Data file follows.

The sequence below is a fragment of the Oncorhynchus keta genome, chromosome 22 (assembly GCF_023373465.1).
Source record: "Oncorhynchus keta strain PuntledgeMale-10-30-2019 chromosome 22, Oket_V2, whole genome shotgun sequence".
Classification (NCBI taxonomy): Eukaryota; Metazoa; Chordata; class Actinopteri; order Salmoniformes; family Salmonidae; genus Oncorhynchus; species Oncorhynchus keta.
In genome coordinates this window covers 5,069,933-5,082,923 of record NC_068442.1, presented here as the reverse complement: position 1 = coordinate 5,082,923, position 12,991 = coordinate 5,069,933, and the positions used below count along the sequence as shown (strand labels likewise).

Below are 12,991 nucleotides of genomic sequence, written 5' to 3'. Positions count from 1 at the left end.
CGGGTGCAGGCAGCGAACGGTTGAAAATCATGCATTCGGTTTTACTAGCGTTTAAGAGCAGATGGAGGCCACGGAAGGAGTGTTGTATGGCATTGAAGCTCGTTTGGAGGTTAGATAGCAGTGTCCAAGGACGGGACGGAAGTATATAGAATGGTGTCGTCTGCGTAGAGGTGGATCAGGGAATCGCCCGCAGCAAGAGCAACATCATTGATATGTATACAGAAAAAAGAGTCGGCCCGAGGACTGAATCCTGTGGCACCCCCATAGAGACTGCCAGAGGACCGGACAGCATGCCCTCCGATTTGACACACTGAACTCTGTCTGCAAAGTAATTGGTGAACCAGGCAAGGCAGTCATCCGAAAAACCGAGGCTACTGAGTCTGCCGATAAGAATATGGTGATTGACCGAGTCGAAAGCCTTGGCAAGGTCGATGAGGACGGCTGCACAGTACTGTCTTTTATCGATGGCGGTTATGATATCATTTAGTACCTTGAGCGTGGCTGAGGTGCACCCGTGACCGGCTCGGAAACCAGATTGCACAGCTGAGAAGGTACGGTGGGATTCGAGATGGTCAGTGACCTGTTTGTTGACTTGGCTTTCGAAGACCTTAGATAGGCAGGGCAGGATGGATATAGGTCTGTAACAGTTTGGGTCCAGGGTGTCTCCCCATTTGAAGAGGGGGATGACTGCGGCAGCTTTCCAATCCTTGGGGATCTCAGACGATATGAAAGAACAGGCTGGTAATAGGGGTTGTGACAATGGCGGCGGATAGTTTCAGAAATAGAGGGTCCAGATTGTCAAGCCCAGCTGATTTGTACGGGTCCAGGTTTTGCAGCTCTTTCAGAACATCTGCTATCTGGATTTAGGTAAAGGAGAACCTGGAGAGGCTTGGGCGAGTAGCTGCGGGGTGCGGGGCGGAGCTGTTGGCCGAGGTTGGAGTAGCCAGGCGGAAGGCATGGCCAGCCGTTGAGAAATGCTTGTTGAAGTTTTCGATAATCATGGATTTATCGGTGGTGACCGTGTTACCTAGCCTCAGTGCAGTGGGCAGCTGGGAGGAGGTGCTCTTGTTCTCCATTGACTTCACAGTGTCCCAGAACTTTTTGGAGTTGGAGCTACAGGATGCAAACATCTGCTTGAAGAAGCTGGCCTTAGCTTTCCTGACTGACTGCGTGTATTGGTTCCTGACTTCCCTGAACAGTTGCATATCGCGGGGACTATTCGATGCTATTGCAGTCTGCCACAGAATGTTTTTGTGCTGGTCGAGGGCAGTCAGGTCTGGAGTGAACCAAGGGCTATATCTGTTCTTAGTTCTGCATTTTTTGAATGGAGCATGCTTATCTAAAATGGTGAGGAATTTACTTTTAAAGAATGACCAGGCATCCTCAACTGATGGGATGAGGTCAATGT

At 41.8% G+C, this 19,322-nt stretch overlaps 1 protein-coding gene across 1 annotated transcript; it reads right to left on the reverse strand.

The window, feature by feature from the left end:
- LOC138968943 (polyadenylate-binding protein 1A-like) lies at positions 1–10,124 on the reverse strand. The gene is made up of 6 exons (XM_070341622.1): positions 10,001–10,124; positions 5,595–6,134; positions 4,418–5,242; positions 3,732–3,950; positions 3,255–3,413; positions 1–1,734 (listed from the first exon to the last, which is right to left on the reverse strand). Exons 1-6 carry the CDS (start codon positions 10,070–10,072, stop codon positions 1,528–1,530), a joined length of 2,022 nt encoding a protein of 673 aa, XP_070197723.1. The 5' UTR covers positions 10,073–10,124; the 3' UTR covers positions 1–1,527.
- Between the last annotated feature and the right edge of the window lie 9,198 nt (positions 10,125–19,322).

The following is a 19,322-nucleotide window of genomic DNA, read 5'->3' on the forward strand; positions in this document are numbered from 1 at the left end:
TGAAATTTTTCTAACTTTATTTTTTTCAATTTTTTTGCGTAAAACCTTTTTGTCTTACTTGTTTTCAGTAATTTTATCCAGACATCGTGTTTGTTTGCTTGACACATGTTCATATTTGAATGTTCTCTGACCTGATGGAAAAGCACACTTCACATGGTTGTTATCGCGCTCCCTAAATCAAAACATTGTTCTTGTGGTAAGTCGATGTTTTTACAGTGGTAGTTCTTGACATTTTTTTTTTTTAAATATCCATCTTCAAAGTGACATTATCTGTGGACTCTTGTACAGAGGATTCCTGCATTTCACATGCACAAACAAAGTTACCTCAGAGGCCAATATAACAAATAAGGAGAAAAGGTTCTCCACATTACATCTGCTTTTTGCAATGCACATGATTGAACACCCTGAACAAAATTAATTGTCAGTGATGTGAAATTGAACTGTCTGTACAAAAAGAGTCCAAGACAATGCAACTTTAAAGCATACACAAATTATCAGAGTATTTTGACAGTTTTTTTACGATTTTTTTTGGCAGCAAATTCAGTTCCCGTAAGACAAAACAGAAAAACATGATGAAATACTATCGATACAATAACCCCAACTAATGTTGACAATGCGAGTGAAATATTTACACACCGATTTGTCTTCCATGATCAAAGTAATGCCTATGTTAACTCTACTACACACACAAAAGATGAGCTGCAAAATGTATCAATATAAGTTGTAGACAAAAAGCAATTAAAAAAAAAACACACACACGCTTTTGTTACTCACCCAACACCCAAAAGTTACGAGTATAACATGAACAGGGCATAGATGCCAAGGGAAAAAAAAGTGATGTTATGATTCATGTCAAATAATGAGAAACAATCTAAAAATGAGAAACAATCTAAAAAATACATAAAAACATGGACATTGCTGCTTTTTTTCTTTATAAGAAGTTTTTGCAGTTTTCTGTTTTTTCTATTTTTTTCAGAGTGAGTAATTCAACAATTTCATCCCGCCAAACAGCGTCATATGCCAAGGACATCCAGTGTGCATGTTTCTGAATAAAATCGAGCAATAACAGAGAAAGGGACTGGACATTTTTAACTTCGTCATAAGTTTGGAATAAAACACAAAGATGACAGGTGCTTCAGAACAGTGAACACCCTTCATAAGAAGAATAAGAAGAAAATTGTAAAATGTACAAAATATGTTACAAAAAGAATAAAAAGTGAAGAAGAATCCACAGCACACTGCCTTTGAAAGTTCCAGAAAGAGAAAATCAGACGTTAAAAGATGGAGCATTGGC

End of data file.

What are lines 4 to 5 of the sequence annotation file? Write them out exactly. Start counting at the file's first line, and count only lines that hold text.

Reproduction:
In genome coordinates this window covers 5,069,933-5,082,923 of record NC_068442.1, presented here as the reverse complement: position 1 = coordinate 5,082,923, position 12,991 = coordinate 5,069,933, and the positions used below count along the sequence as shown (strand labels likewise).

Below are 12,991 nucleotides of genomic sequence, written 5' to 3'. Positions count from 1 at the left end.